We can’t stress it enough: If you’re over 60, it’s crucial that you continue exercising as much as you can, and preferably with a healthy dose of strength training. According to a study published in the European Heart Journal, which analyzed more than 1 million older adults, simply exercising roughly one hour more per week than usual was linked to an 11% lower risk of heart disease. What’s more, the same research found that stopping physical activity around the age of 60 results in a 27% higher risk of heart disease.
“It’s in line with studies of other treatment interventions that show it’s clearly never too late to improve things,” Michael Miyamoto, M.D., a cardiologist with Mission Hospital in Southern California, explained to Healthline. “It’s also in line with other studies of exercise specifically showing that even those who take up exercise later in life will see clinical benefit.”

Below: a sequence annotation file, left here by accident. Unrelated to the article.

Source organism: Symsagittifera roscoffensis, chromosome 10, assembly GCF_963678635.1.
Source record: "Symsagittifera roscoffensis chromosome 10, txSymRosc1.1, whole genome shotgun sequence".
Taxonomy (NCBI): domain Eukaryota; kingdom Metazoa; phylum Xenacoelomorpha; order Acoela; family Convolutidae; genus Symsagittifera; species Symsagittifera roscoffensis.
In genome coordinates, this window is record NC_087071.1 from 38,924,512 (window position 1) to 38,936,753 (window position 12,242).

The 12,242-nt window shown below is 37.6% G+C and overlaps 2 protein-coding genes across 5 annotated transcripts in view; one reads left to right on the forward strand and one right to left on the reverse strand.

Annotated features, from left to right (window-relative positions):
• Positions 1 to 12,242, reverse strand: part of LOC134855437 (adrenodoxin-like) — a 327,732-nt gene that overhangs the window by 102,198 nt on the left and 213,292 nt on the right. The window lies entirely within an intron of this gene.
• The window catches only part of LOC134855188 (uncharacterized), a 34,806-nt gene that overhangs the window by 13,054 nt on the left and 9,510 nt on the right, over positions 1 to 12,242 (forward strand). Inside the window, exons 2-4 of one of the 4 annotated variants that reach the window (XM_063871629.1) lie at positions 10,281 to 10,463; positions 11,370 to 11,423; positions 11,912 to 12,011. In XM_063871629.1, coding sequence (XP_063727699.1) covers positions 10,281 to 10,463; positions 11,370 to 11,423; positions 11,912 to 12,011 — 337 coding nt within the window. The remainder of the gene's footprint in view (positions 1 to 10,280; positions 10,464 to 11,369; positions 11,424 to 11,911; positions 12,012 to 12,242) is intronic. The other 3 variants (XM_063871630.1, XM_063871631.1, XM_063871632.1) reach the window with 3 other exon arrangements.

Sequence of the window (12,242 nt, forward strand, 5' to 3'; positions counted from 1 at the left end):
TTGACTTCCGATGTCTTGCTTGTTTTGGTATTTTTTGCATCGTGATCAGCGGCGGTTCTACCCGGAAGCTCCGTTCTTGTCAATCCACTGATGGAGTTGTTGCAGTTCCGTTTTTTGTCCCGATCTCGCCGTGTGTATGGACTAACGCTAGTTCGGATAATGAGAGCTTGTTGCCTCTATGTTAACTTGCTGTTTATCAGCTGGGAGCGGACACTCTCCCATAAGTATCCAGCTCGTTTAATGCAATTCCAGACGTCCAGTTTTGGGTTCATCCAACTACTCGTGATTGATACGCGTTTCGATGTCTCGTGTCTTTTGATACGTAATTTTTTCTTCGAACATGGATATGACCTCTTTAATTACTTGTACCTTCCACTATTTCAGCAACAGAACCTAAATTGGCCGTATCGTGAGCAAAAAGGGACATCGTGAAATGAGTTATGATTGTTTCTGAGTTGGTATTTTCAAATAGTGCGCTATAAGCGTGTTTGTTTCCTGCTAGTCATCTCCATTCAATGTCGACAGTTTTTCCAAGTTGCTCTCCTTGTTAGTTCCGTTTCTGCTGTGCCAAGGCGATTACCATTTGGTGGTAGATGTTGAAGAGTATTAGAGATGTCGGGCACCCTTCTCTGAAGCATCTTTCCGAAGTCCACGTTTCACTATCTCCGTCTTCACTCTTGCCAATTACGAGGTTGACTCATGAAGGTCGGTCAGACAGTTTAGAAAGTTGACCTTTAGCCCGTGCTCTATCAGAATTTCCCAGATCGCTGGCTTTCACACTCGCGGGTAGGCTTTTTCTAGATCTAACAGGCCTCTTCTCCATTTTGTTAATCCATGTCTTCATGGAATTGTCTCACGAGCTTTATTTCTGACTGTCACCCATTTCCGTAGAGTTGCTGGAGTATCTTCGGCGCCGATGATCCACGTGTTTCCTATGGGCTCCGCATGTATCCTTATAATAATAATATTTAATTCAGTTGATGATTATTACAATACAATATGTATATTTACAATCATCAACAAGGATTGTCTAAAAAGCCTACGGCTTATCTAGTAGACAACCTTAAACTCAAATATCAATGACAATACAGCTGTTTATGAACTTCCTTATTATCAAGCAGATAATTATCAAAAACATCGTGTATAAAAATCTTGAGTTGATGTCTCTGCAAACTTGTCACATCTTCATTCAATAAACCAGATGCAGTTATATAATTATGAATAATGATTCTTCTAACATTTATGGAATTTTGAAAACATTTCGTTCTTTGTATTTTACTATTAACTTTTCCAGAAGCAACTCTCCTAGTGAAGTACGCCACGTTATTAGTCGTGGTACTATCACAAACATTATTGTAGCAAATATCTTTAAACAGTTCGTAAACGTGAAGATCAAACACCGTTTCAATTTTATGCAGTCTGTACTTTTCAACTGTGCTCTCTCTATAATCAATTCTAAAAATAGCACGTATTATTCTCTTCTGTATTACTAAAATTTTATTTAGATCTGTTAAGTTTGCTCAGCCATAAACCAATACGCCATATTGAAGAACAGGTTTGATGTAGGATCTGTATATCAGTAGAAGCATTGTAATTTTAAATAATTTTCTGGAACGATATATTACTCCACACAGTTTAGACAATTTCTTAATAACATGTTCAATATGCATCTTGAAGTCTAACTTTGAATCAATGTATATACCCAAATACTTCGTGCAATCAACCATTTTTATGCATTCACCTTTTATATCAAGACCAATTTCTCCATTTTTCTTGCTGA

Now, you may be wondering when you should find time each day for your workouts. Well, generally speaking, the best time of day to exercise—with the one exception of the late evening, which will throw off your sleep—is whenever you’ll feel most motivated to do it. But there’s tons of research suggesting that the early morning is a great way to go. After all, exercise is an excellent way to jumpstart your day with a vigorous boost of energy and enhance your sleep. Furthermore, it creates an “after-burn” effect that could help you burn more fat.
According to one study published in the Journal of Clinical Endocrinology and Metabolism, working out before eating breakfast can do a world of fitness good. The researchers asked a group of overweight subjects to exercise in the morning either before or after eating breakfast. The group that engaged in morning routine first thing ended up burning double the amount of fat as the other cohort. Study authors also report the pre-breakfast exercise group experienced “profound and positive health effects” due to increased bodily insulin responses.
Morning exercise has also been shown to improve decision-making skills and overall cognition for the remainder of the day in older individuals, per this research published in the British Journal of Sports Medicine. It all begs the question, what are the exercises you should do? Read on to learn about some of the exercises you’d be wise to do in the morning if you’re getting older. And for some exercises to avoid, don’t miss this list of The Worst Exercises You Can Do After 60.